Five ways to improve code with type aliases

Published by donnywals on

Swift grants developers the ability to shadow certain types with an alternative name using the typealias keyword. We can use this feature to create tuples and closures that look like types, or we can use them to provide alternate names to existing objects.

Today, I will show you five different applications of typealias that can dramatically improve your code when applied correctly. Let’s dive right in, shall we?

1. Improving readability with type aliases

Perhaps this is the most obvious yet also somewhat underused way to use a typealias. When you have a type in your code that is very long or deeply nested, you could end up with rather long type declarations, the following code snippet is an example of a rather long type name:

UICollectionViewDiffableDataSource<CardSection.Diffable, Card.Diffable>

I have made the previous declaration nice and long on purpose, but it’s not far from code that I have actually written. You can make the type declaration above much shorter with a simple typealias:

typealias CardDataSource = UICollectionViewDiffableDataSource<CardSection.Diffable, Card.Diffable>

After defining this in your code, the Swift compiler will now know that whenever you write CardDataSource, you really mean UICollectionViewDiffableDataSource<CardSection.Diffable, Card.Diffable> instead. This is really neat because instead of writing the same long, hard to read type declaration over and over, you can instead use the shorter, more descriptive type alias you created.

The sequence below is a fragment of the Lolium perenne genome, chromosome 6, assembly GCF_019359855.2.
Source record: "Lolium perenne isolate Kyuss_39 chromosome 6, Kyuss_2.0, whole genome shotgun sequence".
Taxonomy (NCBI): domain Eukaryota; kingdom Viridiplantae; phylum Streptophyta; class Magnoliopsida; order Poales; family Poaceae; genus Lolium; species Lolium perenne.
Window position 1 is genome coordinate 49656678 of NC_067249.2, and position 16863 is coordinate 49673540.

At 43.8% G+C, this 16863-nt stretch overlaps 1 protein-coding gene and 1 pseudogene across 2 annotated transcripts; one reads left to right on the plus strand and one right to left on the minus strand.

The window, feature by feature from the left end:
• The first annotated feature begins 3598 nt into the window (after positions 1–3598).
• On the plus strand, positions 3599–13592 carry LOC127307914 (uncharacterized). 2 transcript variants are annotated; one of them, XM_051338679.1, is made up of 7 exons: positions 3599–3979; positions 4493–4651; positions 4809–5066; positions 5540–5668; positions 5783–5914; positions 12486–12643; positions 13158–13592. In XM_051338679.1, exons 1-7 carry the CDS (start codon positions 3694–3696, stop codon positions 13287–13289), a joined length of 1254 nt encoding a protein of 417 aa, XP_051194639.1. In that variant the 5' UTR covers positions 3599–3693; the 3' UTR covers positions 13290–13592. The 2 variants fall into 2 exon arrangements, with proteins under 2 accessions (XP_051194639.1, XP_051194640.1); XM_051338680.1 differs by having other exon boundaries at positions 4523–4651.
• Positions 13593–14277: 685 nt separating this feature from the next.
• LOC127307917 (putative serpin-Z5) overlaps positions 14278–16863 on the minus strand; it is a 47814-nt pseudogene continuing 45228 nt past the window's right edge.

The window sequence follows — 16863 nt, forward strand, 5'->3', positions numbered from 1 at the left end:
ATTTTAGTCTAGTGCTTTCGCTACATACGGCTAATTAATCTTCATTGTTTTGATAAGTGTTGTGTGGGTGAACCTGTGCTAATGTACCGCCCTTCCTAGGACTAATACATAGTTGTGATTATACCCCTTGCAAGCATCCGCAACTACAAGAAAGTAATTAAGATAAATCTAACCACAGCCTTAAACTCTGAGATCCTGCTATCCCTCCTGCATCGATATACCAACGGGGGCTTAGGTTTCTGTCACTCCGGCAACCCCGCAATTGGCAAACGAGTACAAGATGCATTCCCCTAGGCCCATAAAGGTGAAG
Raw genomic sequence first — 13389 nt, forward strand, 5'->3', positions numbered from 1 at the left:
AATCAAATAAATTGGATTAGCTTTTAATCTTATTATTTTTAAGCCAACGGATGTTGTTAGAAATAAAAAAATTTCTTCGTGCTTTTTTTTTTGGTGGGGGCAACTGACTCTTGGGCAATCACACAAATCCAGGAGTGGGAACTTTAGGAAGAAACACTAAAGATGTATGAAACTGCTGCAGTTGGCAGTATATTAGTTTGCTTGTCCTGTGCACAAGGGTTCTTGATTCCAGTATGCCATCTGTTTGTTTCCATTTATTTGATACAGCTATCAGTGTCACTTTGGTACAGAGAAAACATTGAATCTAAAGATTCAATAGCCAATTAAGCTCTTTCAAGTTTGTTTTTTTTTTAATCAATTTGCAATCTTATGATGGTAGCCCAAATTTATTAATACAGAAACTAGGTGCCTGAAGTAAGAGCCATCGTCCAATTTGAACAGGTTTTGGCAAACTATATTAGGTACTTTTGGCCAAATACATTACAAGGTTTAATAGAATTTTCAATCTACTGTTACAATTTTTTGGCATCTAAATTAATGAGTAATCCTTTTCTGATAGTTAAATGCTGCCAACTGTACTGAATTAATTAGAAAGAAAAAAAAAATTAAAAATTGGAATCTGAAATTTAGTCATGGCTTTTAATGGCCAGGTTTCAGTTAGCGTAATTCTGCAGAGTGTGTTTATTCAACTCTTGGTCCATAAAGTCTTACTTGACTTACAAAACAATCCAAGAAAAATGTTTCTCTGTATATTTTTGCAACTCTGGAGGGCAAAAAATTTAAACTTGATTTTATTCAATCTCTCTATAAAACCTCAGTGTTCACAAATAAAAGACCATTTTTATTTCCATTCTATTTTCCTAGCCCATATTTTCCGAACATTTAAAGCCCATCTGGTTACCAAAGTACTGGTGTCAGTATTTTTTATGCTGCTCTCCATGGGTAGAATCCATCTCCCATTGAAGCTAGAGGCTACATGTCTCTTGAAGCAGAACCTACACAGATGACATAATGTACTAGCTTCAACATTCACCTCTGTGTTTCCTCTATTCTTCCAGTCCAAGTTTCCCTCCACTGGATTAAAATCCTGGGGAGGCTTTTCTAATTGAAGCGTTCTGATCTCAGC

The same idea can be applied to functions that take a completion closure:

func fetchCards(_ completion: @escaping (Result<[CardSection], Error>) -> Void) {
  // implementation
}

While the code above isn’t horrible, we can make it a bit more readable with a typealias:

typealias FetchCardsHandler = (Result<[CardSection], Error>) -> Void

func fetchCards(_ completion: @escaping FetchCardsHandler) {
  // implementation
}

Reading this alternative function that uses a typealias is easier on the eyes since there is much less information to unpack in the function declaration.

Before we move on to the second tip, please note that you shouldn’t go and create type aliases for every long type or closure in your code. Type aliases improve readability but in some cases, they also hurt discoverability. In the case of the diffable data source typealias, this isn’t much of a problem. In the closure case, this can be a bit more problematic. As with any technique, always consider your options carefully.

2. Communicate intention

A well-placed type alias can help developers determine what valid inputs for a certain method are, or what the inputs are used for. A good example is the TimeInterval alias that’s used on iOS. Whenever you see that a certain method or property has the type TimeInterval you immediately get a sense of what kind of inputs you can use, and what will be done with them. Internally, however, a TimeInterval is nothing more than a typealias.

Another example of a type alias that communicates an intention to the user is a special ID type that’s used inside of a struct:

typealias ID = Int

struct Card {
  let id: ID
  // more properties and code
}

struct CardSection {
  let id: ID
  // more properties and code
}

In the preceding snippet, you can see that the Card and CardSection objects both have an id property who’s type is ID. While this doesn’t look that impressive, it’s pretty neat. We can now enforce that Card and CardSection use the same type as their ID by ensuring that they both use the same aliased type. In this case, both identifiers have to be integers. This can provide a lot of meaning to other developers reading this code and when used carefully can really make a big difference in your code.

3. Combining protocols